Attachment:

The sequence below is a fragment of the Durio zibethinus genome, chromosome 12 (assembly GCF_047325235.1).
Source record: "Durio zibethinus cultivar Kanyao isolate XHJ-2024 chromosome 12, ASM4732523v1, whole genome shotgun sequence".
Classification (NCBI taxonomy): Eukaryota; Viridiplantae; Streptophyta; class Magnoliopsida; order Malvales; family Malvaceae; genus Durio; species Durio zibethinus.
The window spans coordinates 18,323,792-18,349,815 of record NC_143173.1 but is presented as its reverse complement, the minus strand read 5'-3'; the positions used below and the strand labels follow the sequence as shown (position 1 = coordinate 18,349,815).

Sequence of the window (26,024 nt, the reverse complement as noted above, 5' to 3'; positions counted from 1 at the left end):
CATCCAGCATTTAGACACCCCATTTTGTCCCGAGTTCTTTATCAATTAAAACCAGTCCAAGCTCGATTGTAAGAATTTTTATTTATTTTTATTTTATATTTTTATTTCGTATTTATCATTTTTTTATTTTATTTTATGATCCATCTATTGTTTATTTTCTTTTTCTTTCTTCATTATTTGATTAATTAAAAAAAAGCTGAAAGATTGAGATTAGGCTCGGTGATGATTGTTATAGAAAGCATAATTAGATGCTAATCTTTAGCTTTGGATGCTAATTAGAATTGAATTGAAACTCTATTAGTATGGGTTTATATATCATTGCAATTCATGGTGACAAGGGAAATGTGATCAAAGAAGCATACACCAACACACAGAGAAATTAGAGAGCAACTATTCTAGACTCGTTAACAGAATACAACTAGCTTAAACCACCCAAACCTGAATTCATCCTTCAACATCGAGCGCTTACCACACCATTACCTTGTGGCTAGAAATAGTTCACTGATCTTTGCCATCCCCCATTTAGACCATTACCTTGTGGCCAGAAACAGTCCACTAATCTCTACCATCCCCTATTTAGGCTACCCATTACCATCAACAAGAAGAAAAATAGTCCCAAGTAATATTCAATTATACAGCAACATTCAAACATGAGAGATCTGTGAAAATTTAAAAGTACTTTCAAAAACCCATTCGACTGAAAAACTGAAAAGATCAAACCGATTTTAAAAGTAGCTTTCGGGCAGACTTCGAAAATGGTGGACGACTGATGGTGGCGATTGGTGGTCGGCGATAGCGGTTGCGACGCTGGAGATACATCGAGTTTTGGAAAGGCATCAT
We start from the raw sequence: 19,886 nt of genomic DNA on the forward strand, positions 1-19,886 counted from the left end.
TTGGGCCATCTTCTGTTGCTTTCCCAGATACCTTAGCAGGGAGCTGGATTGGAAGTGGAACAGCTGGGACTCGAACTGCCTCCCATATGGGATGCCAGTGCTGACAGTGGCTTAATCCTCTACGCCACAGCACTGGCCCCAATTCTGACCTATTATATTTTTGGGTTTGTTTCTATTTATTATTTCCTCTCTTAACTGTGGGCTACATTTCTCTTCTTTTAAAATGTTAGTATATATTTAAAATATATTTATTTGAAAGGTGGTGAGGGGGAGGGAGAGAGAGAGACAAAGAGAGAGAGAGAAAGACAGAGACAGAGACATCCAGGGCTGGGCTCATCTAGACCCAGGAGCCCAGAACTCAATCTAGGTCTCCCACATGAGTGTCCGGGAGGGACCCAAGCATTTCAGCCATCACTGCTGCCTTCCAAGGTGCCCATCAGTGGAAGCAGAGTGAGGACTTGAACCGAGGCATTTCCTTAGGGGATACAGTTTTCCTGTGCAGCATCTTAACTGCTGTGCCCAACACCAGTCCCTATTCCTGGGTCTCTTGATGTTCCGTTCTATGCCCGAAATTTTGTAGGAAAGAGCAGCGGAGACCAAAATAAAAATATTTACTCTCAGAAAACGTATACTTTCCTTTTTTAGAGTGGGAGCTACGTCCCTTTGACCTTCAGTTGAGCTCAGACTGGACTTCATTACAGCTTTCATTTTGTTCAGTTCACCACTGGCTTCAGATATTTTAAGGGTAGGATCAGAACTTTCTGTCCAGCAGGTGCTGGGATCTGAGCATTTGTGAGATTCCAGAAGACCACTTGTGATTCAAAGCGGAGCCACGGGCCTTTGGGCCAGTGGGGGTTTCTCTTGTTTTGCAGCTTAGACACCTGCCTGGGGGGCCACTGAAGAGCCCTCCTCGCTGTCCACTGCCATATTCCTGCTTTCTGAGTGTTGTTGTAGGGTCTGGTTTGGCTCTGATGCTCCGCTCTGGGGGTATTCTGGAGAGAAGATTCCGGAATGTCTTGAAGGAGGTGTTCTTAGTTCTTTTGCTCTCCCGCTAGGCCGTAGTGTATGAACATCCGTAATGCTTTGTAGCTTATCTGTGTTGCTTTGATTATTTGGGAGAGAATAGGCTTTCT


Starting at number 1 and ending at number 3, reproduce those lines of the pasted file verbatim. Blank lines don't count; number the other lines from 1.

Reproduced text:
The sequence below is a fragment of the Durio zibethinus genome, chromosome 12 (assembly GCF_047325235.1).
Source record: "Durio zibethinus cultivar Kanyao isolate XHJ-2024 chromosome 12, ASM4732523v1, whole genome shotgun sequence".
Classification (NCBI taxonomy): Eukaryota; Viridiplantae; Streptophyta; class Magnoliopsida; order Malvales; family Malvaceae; genus Durio; species Durio zibethinus.